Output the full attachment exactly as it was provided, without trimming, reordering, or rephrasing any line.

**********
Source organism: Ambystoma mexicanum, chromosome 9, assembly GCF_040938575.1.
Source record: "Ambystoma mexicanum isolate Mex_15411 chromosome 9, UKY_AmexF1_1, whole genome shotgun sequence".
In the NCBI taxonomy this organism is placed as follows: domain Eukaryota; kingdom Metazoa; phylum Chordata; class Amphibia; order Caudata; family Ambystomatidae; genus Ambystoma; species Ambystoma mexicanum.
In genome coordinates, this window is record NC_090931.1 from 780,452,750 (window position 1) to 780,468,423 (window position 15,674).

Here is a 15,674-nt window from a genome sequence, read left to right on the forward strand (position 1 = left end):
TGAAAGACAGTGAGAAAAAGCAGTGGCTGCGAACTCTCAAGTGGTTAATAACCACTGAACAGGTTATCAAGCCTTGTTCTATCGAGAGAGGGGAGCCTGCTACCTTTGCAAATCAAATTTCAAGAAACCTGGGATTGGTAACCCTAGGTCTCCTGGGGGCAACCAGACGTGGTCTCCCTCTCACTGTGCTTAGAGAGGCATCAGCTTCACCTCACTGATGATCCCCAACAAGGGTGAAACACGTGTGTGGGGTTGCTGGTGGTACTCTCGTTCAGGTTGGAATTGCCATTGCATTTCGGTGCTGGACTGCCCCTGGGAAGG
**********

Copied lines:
Source organism: Ambystoma mexicanum, chromosome 9, assembly GCF_040938575.1.
Source record: "Ambystoma mexicanum isolate Mex_15411 chromosome 9, UKY_AmexF1_1, whole genome shotgun sequence".
In the NCBI taxonomy this organism is placed as follows: domain Eukaryota; kingdom Metazoa; phylum Chordata; class Amphibia; order Caudata; family Ambystomatidae; genus Ambystoma; species Ambystoma mexicanum.
In genome coordinates, this window is record NC_090931.1 from 780,452,750 (window position 1) to 780,468,423 (window position 15,674).

Here is a 15,674-nt window from a genome sequence, read left to right on the forward strand (position 1 = left end):
TGAAAGACAGTGAGAAAAAGCAGTGGCTGCGAACTCTCAAGTGGTTAATAACCACTGAACAGGTTATCAAGCCTTGTTCTATCGAGAGAGGGGAGCCTGCTACCTTTGCAAATCAAATTTCAAGAAACCTGGGATTGGTAACCCTAGGTCTCCTGGGGGCAACCAGACGTGGTCTCCCTCTCACTGTGCTTAGAGAGGCATCAGCTTCACCTCACTGATGATCCCCAACAAGGGTGAAACACGTGTGTGGGGTTGCTGGTGGTACTCTCGTTCAGGTTGGAATTGCCATTGCATTTCGGTGCTGGACTGCCCCTGGGAAGG